In characteristic fashion Adrian Hilton has tackled the role of bishops in the current EU Referendum debate. He challenges the Bishop of Guildford – and, by implication, the rest of us – to keep quiet about our views on remaining or leaving the Union. The challenge is a fair one.
As Adrian says, the bishops have a responsibility to minister to people on both sides of the debate. Indeed, one of the points I feel acutely as a bishop – and one voiced by a number of colleagues – is the need to pay attention to what happens when the referendum is history and a nation bitterly divided by the outcome has to continue to forge a future when this outcome is for half of them a “nightmare”. The ministry of reconciliation cannot easily be dropped.
However, I think there are a few observations here that might merit consideration in the light of Adrian’s charge.
First, the bishops have not claimed any position of “neutrality”. Indeed, to do so would be absurd. Given that everyone has a world view and a perspective on matters of personal and collective concern, there can be no position of neutrality. Call me a pedant, but stating that the Church will not push a particular position – for some a questionable stance – is not the same as saying that bishops have no position.
Secondly, the decision not to push a particular line collectively does not and must not inhibit bishops from engaging in the debate. Faith is not a private matter that can be kept in a box reserved for private piety. The leadership of bishops requires them to apply their theological acumen to the pressing issues of the day. Articulating what is then seen through this lens should be seen as a contribution to debate and not necessarily the defined position or conclusion of a closed mind.
Thirdly, we should expect that the bishops, individually at least, should be capable of contributing intelligently to a debate in such a way as to enable their own thinking to develop or even change. Challenging assertions or identifying questions to be asked of either camp is, surely, a responsible thing for a leader and interpreter to do. I adopt what I can only call a “narrative” approach to this debate: by engaging in it I allow my own views to be tested and challenged in a way that might not be comfortable. But, in the end, I will have to take a view and put my cross on the paper – and I want to do that having thought and debated thoroughly. The alternative to a narrative (or iterative) process is that everyone adopts their position and defends it against all argument or challenge.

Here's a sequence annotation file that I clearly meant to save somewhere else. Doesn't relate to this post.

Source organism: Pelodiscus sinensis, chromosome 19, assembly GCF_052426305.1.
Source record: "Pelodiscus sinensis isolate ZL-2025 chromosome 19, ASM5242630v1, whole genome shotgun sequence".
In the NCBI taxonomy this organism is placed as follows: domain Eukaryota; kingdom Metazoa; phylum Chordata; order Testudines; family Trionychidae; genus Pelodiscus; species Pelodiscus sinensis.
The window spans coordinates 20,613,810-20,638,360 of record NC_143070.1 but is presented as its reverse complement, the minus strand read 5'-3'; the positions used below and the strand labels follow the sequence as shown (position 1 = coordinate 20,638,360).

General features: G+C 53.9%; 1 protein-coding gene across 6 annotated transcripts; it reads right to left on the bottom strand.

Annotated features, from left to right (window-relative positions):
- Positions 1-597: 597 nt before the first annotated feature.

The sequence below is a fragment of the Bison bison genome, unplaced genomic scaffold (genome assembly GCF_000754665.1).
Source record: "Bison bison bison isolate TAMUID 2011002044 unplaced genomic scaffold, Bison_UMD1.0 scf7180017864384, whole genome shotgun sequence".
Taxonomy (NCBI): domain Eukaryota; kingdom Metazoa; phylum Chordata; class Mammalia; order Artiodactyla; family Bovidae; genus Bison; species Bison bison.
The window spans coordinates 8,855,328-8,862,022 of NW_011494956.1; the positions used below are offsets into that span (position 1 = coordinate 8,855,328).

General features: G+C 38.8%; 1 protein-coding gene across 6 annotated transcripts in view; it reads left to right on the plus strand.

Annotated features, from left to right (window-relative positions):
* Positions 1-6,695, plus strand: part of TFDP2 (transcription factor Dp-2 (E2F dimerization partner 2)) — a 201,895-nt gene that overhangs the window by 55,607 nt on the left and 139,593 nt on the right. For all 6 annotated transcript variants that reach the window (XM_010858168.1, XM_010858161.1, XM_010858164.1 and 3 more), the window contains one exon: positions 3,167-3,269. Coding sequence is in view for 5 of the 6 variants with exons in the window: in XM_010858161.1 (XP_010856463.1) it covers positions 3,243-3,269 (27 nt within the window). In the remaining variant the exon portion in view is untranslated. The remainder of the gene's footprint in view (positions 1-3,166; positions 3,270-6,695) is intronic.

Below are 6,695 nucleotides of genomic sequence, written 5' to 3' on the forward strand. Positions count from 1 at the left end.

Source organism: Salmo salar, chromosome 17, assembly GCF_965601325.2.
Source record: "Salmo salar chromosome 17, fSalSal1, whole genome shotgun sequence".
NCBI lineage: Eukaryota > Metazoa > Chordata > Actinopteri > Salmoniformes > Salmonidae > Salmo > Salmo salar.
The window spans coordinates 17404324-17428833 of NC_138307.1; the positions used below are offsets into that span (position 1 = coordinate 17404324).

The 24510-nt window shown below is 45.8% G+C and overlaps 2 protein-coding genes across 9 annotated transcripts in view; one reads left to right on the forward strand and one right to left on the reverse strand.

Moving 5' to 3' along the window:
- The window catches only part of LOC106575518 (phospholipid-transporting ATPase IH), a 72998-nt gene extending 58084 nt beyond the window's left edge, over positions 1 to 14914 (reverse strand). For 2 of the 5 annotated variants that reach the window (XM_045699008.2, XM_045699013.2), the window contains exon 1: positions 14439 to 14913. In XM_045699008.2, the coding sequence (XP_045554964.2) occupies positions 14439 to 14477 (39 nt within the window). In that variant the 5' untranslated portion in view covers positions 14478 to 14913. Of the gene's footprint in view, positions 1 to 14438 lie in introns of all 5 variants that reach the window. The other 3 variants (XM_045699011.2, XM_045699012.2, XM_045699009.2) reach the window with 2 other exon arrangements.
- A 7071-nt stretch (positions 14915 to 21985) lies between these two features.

Fourthly, it is entirely reasonable for a bishop to ask questions about the grounds for assertions that are not backed up by argument. For example, that staying in the EU will prevent a “nightmare”, or that leaving will lead us into a terrorism-free nirvana of economic flourishing. If staying in means that we still have to shape the EU along with others, then leaving means that we will have to engage with “partners” who might choose not to give us what we want. The point is that it takes two to partner, and we simply do not know what can be guaranteed. To point this out is not to be partisan, but to ask a pertinent question – whatever conclusion people ultimately draw.
‘Project Fear’ is not the preserve of one side. There has to be a better way to debate.
About the author
Nick Baines is the Bishop of Leeds (for the Diocese of West Yorkshire & the Dales). He was previously Bishop of Bradford (2011-14), and before that was Bishop of Croydon. He read German and French at Bradford University and, before ordination, worked as a Russian linguist at GCHQ. Nick Baines became a member of the House of Lords in 2014. He has represented the Archbishop of Canterbury at international faith conferences and is the English Co-chair of the Meissen Commission which develops relationships between the Church of England and the Protestant Church in Germany.